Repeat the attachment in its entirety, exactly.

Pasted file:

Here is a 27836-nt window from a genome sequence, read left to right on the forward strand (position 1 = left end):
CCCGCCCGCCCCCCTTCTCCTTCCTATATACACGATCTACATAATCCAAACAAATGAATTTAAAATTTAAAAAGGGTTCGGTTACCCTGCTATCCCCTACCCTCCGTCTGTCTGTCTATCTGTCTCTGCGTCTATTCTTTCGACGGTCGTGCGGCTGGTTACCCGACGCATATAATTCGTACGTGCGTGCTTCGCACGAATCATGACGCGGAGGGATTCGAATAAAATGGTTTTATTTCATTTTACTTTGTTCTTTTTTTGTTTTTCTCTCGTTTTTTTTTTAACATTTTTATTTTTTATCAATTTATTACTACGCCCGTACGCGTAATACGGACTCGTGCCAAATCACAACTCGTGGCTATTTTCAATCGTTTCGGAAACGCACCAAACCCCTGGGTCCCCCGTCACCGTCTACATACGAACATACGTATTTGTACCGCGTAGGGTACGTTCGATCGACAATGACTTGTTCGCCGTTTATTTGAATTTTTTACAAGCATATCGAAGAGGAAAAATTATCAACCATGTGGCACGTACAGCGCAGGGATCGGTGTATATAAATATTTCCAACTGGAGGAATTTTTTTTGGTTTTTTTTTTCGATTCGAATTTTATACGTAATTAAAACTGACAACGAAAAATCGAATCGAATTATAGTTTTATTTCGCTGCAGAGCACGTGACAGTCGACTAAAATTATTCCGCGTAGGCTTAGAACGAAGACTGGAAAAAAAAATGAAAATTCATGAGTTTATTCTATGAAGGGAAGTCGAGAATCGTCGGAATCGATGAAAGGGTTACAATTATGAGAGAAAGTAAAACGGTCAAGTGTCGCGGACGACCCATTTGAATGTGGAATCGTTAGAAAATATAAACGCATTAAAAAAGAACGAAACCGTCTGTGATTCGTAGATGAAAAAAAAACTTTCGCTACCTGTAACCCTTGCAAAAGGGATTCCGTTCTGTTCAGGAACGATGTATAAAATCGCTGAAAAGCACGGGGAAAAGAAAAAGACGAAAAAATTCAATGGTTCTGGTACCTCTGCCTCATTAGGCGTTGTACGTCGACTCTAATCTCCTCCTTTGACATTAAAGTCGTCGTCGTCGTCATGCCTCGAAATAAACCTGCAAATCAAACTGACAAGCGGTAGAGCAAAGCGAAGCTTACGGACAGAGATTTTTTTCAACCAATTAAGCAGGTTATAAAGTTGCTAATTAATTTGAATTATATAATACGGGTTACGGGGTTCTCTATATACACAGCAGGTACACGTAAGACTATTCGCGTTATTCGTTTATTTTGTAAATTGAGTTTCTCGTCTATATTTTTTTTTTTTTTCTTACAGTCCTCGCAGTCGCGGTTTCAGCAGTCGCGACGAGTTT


Here is a 27836-nt window from a genome sequence, read left to right on the forward strand (position 1 = left end):
CCCGCCCGCCCCCCTTCTCCTTCCTATATACACGATCTACATAATCCAAACAAATGAATTTAAAATTTAAAAAGGGTTCGGTTACCCTGCTATCCCCTACCCTCCGTCTGTCTGTCTATCTGTCTCTGCGTCTATTCTTTCGACGGTCGTGCGGCTGGTTACCCGACGCATATAATTCGTACGTGCGTGCTTCGCACGAATCATGACGCGGAGGGATTCGAATAAAATGGTTTTATTTCATTTTACTTTGTTCTTTTTTTGTTTTTCTCTCGTTTTTTTTTTAACATTTTTATTTTTTATCAATTTATTACTACGCCCGTACGCGTAATACGGACTCGTGCCAAATCACAACTCGTGGCTATTTTCAATCGTTTCGGAAACGCACCAAACCCCTGGGTCCCCCGTCACCGTCTACATACGAACATACGTATTTGTACCGCGTAGGGTACGTTCGATCGACAATGACTTGTTCGCCGTTTATTTGAATTTTTTACAAGCATATCGAAGAGGAAAAATTATCAACCATGTGGCACGTACAGCGCAGGGATCGGTGTATATAAATATTTCCAACTGGAGGAATTTTTTTTGGTTTTTTTTTTCGATTCGAATTTTATACGTAATTAAAACTGACAACGAAAAATCGAATCGAATTATAGTTTTATTTCGCTGCAGAGCACGTGACAGTCGACTAAAATTATTCCGCGTAGGCTTAGAACGAAGACTGGAAAAAAAAATGAAAATTCATGAGTTTATTCTATGAAGGGAAGTCGAGAATCGTCGGAATCGATGAAAGGGTTACAATTATGAGAGAAAGTAAAACGGTCAAGTGTCGCGGACGACCCATTTGAATGTGGAATCGTTAGAAAATATAAACGCATTAAAAAAGAACGAAACCGTCTGTGATTCGTAGATGAAAAAAAAACTTTCGCTACCTGTAACCCTTGCAAAAGGGATTCCGTTCTGTTCAGGAACGATGTATAAAATCGCTGAAAAGCACGGGGAAAAGAAAAAGACGAAAAAATTCAATGGTTCTGGTACCTCTGCCTCATTAGGCGTTGTACGTCGACTCTAATCTCCTCCTTTGACATTAAAGTCGTCGTCGTCGTCATGCCTCGAAATAAACCTGCAAATCAAACTGACAAGCGGTAGAGCAAAGCGAAGCTTACGGACAGAGATTTTTTTCAACCAATTAAGCAGGTTATAAAGTTGCTAATTAATTTGAATTATATAATACGGGTTACGGGGTTCTCTATATACACAGCAGGTACACGTAAGACTATTCGCGTTATTCGTTTATTTTGTAAATTGAGTTTCTCGTCTATATTTTTTTTTTTTTTCTTACAGTCCTCGCAGTCGCGGTTTCAGCAGTCGCGACGAGTTT